Collin Matiza Sports Editor
THE Dakar Rally, which revs off tomorrow in Saudi Arabia, represents the ultimate sporting adventure, where both amateur and professionals compete together against each other, and ultimately to see how far they can push themselves.
This year there are two Zimbabweans competing in the 42nd edition of the Dakar Rally – biker Graeme Sharp and motor rally driver Conrad Rautenbach.
Sharp will be competing for the first time and is the first Zimbabwean to enter the race on a motorbike. This will be Rautenbach’s second Dakar and the first time in a Side by Side Vehicle.
The founder of the Dakar Race is Thierry Sabine. The first edition was from Paris to Dakar in 1978 and featured 182 vehicles. His motto for the race was to provide “a challenge for those who go, a dream for those who stay behind.”
For this year’s race, which will end on January 17, a new country has been chosen to host it after nearly a decade in South America – the Kingdom of Saudi Arabia.
Sharp said that he has found Saudi Arabia open and welcoming with very good infrastructure and friendly people. He says, “the sand is very soft and the temperature not too bad!” Sharp has now completed the scrutineering part of the Dakar Rally. There are two components involved – administrative and technical.
The Zimbabwean biker had to get a FIM license in order to compete, undergo medicals, pass an anti-doping exam and fill out a host of forms. The technical scrutineering involved checking that his motorbike complied with all the safety and navigational requirements.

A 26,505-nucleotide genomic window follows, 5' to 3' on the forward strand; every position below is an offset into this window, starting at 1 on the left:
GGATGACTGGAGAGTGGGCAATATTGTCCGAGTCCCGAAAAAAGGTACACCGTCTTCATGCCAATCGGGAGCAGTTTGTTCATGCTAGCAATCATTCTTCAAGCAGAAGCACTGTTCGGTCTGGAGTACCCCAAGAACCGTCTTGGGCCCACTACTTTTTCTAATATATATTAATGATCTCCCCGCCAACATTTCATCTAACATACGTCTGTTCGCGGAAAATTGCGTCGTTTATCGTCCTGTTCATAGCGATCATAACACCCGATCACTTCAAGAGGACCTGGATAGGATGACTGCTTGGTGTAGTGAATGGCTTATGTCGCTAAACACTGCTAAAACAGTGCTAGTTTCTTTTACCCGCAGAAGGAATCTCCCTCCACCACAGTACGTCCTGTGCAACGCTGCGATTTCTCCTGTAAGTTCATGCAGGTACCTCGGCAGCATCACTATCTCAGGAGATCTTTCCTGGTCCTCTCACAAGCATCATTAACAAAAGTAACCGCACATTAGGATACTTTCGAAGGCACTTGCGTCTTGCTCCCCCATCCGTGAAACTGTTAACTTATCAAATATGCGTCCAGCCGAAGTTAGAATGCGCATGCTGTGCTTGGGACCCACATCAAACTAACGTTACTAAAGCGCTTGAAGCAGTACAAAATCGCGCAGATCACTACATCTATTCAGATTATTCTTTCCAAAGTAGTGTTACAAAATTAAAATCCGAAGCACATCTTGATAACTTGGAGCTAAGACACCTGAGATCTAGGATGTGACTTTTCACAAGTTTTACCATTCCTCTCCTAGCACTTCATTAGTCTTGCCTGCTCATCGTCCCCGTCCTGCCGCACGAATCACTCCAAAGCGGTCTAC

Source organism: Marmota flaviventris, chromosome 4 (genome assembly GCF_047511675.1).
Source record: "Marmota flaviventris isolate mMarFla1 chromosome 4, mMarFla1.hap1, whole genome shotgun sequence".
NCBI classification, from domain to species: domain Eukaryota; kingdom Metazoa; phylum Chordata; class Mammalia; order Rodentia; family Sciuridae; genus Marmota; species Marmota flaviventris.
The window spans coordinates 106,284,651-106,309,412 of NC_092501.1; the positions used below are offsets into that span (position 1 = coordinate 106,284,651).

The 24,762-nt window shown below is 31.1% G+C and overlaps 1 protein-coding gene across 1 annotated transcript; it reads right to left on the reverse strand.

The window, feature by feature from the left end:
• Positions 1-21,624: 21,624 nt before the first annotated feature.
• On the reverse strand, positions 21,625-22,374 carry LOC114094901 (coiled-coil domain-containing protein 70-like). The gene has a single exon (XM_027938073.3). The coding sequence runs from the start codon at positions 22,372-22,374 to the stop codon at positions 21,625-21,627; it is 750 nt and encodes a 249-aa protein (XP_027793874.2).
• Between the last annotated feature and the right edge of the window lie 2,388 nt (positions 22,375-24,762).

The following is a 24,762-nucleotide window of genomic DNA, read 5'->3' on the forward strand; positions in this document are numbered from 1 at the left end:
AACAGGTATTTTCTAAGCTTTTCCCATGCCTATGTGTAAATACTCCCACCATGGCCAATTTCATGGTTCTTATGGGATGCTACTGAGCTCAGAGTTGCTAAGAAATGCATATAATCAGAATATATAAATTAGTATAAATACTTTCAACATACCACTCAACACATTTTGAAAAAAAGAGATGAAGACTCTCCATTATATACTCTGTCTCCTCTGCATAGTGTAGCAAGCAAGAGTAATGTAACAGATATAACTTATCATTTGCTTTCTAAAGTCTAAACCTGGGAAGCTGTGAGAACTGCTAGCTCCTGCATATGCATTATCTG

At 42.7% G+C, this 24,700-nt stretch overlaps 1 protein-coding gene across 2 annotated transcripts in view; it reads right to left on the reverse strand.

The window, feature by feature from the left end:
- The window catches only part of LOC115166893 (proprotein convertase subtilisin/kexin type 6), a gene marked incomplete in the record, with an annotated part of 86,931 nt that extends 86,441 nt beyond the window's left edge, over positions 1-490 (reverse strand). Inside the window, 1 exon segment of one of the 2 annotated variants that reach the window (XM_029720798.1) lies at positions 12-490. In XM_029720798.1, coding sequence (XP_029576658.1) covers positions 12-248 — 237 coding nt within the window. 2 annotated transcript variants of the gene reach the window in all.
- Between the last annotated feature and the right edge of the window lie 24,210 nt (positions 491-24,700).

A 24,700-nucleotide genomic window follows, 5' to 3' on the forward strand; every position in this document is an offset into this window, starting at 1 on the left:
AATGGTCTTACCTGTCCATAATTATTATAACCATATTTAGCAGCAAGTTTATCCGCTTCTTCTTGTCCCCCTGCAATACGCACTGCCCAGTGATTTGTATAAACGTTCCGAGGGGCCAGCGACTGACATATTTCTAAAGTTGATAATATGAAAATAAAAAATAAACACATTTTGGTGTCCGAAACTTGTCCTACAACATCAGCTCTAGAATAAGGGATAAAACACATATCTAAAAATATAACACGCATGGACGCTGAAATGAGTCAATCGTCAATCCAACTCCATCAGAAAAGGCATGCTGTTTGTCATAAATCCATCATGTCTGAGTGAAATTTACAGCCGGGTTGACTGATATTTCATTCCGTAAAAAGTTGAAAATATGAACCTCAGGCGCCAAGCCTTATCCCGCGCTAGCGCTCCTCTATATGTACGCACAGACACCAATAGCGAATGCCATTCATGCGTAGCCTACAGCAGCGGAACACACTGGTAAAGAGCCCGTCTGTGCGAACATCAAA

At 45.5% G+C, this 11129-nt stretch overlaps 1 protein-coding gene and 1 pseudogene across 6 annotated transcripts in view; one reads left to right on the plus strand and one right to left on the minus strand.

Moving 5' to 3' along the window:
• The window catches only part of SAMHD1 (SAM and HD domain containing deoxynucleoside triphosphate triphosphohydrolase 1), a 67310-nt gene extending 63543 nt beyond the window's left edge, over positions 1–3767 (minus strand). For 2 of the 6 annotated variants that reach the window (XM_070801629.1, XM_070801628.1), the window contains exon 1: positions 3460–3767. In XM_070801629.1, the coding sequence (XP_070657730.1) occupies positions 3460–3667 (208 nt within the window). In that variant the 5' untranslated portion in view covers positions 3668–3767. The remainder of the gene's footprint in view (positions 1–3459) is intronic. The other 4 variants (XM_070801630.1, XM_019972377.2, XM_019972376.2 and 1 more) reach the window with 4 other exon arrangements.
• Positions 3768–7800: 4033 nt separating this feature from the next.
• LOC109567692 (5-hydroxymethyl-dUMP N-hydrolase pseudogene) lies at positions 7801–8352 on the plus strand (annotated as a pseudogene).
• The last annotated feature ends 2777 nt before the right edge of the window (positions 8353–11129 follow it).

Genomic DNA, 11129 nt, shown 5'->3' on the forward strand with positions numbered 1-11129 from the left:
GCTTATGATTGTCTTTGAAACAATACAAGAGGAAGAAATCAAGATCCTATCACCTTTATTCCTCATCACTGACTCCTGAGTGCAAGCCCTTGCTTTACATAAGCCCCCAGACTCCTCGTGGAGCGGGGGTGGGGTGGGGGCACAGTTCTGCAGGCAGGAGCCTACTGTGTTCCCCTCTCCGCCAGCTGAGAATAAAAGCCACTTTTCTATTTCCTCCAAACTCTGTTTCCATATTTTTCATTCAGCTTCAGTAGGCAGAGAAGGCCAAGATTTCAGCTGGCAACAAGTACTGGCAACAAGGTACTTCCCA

Sharp was pleasantly surprised by how quick and efficient the scrutineering process was – completed in under 2 hours! His motorbike, which is a KTM 450 Rally Factory Replica, is now in the Parc Fermé which is a “closed park” where all vehicles are kept until its race day tomorrow.
The next step is a race briefing for all the competitors, and then finally a starters podium ceremony the day before the race where each competitor is presented to the crowds as a final send off before the race begins.
Sharp will then spend the night today before the race in the bivouac, which is a huge “travelling village” where all the race competitors, officials, media and mechanics stay in, and that moves each stage of the race. Over the course of 12 days, Sharp will be riding a total of 7 500km, including 5 000km of specials, five of them longer than 450km. In a country where the desert is king, 75 percent of the rally will be over sand . . . all types of sand.
Sharp’s focus is to go slow and steady and to try not let the magnitude make him too nervous. Graeme’s comment on what he hopes to achieve at the Dakar Rally is to, “Shine a positive story on Zimbabwe and make the most of this amazing opportunity”.
The course of each stage is a secret. Either the evening before, or in some stages, only 15mintues before the start of the event, the riders are given a roadbook for the stage.
This is a pictorial guide to the course, and gives details on the way points and check-ins that the riders need to go to along the way.
Each vehicle has been fitted with a GPS by the organisers of the event, which allows for real-time tracking of all the competitors.
This allows the organisers to check that the route has been completely corrected, and also ensure the safety of the riders. Navigation is key in this event — the fewer mistakes the better!